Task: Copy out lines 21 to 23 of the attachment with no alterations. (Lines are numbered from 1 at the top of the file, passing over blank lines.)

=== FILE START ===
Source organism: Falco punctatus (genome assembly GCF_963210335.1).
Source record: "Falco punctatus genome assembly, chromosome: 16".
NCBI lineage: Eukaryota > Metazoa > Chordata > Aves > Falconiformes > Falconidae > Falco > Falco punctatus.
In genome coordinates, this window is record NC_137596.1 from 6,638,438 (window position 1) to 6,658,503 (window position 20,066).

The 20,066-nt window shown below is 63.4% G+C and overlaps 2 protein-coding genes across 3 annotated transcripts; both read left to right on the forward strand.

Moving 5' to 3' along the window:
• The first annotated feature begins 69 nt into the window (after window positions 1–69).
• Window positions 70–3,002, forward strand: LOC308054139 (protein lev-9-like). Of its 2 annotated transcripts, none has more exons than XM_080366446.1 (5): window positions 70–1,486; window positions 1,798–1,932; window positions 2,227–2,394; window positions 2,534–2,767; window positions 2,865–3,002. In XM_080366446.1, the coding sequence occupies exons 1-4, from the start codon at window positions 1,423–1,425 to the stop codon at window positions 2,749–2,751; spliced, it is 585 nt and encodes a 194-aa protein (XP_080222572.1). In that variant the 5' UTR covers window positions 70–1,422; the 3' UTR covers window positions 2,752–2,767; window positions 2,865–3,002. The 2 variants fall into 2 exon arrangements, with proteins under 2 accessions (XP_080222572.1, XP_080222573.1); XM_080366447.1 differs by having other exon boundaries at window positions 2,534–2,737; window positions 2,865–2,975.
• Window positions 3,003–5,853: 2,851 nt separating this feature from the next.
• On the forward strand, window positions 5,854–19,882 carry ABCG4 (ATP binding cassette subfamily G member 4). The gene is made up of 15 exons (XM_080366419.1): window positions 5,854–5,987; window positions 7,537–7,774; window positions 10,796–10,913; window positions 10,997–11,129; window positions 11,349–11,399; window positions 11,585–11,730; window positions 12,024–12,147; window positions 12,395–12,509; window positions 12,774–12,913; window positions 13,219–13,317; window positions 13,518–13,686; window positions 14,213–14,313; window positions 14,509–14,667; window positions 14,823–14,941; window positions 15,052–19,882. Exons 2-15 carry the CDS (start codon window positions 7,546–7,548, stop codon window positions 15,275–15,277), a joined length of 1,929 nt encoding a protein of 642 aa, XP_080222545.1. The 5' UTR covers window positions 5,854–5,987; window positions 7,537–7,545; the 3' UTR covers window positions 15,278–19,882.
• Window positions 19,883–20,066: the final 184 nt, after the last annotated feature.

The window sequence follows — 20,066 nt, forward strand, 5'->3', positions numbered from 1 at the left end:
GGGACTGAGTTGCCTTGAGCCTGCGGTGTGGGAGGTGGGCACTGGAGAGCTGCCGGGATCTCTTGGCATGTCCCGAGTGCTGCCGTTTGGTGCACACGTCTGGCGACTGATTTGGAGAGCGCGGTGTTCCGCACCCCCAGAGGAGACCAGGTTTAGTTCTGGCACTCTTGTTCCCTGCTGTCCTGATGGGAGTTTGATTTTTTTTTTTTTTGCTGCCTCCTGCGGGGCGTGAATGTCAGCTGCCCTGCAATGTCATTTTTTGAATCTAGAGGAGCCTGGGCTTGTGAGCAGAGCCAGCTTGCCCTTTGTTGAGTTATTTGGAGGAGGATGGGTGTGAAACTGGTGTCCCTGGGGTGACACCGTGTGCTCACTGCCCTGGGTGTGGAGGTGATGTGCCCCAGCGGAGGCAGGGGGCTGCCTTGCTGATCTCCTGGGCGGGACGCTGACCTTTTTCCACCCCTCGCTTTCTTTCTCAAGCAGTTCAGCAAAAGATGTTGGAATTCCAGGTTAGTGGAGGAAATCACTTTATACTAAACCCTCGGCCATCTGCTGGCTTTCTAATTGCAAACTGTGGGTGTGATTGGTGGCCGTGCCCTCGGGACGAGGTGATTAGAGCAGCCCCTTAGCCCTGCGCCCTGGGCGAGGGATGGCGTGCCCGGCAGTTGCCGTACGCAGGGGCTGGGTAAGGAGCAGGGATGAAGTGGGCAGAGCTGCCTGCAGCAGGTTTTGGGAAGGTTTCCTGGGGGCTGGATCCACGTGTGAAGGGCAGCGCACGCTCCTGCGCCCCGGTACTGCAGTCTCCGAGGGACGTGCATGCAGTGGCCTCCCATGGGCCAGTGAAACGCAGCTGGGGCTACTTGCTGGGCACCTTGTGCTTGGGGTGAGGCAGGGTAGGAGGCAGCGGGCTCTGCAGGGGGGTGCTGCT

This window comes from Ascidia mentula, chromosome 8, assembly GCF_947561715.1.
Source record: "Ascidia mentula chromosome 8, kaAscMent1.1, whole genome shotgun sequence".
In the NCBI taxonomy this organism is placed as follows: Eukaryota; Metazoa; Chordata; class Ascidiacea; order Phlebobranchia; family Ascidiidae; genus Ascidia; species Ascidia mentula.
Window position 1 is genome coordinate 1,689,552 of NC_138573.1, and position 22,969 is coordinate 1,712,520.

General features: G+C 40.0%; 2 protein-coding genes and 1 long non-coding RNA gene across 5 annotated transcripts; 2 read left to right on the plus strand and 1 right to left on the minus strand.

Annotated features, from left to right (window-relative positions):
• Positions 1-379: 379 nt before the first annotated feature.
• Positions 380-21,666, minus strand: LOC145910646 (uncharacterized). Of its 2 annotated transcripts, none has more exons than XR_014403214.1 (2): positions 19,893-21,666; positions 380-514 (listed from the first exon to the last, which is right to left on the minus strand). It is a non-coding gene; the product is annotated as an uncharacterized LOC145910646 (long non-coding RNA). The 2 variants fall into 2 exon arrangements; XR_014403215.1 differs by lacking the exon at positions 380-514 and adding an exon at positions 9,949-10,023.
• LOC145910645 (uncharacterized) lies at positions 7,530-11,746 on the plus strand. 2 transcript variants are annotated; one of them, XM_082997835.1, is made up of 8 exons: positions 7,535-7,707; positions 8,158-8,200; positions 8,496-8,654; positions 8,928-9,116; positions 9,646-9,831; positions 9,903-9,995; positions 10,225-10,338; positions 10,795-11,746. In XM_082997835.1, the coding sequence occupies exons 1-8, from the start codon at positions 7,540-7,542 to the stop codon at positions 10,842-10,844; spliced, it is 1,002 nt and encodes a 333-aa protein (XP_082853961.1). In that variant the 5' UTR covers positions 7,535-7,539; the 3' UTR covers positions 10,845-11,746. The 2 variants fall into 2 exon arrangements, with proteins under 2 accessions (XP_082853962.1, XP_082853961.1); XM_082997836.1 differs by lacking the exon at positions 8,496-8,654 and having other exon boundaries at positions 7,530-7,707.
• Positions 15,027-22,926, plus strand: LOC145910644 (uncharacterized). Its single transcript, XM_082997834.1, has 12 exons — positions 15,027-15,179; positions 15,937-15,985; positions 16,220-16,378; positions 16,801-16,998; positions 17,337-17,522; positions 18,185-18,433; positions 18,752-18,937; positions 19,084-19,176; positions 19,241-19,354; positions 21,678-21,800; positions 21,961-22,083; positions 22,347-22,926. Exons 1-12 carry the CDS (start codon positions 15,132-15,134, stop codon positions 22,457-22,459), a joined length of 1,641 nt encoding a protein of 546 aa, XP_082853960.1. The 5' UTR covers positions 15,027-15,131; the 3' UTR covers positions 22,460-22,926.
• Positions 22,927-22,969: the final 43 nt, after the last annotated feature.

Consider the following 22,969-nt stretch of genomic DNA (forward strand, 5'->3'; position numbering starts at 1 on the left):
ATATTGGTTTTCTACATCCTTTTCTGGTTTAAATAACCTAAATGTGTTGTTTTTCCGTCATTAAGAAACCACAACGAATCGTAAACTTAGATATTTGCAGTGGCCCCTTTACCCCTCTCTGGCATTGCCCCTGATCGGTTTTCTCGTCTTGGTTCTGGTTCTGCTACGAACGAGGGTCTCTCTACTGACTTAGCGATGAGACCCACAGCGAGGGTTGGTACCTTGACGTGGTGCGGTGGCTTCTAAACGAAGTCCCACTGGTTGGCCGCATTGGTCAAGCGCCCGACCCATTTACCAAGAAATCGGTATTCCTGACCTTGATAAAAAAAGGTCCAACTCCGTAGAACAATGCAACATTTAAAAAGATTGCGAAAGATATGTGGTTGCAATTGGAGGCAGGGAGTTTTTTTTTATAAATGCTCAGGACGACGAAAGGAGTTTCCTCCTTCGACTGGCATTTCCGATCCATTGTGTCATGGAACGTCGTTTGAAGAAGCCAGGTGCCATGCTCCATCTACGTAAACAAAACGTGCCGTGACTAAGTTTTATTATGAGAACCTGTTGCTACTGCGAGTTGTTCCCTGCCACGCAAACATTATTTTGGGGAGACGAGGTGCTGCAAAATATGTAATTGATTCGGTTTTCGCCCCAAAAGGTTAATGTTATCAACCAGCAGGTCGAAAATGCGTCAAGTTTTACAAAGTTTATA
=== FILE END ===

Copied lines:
• Positions 380-21,666, minus strand: LOC145910646 (uncharacterized). Of its 2 annotated transcripts, none has more exons than XR_014403214.1 (2): positions 19,893-21,666; positions 380-514 (listed from the first exon to the last, which is right to left on the minus strand). It is a non-coding gene; the product is annotated as an uncharacterized LOC145910646 (long non-coding RNA). The 2 variants fall into 2 exon arrangements; XR_014403215.1 differs by lacking the exon at positions 380-514 and adding an exon at positions 9,949-10,023.
• LOC145910645 (uncharacterized) lies at positions 7,530-11,746 on the plus strand. 2 transcript variants are annotated; one of them, XM_082997835.1, is made up of 8 exons: positions 7,535-7,707; positions 8,158-8,200; positions 8,496-8,654; positions 8,928-9,116; positions 9,646-9,831; positions 9,903-9,995; positions 10,225-10,338; positions 10,795-11,746. In XM_082997835.1, the coding sequence occupies exons 1-8, from the start codon at positions 7,540-7,542 to the stop codon at positions 10,842-10,844; spliced, it is 1,002 nt and encodes a 333-aa protein (XP_082853961.1). In that variant the 5' UTR covers positions 7,535-7,539; the 3' UTR covers positions 10,845-11,746. The 2 variants fall into 2 exon arrangements, with proteins under 2 accessions (XP_082853962.1, XP_082853961.1); XM_082997836.1 differs by lacking the exon at positions 8,496-8,654 and having other exon boundaries at positions 7,530-7,707.
• Positions 15,027-22,926, plus strand: LOC145910644 (uncharacterized). Its single transcript, XM_082997834.1, has 12 exons — positions 15,027-15,179; positions 15,937-15,985; positions 16,220-16,378; positions 16,801-16,998; positions 17,337-17,522; positions 18,185-18,433; positions 18,752-18,937; positions 19,084-19,176; positions 19,241-19,354; positions 21,678-21,800; positions 21,961-22,083; positions 22,347-22,926. Exons 1-12 carry the CDS (start codon positions 15,132-15,134, stop codon positions 22,457-22,459), a joined length of 1,641 nt encoding a protein of 546 aa, XP_082853960.1. The 5' UTR covers positions 15,027-15,131; the 3' UTR covers positions 22,460-22,926.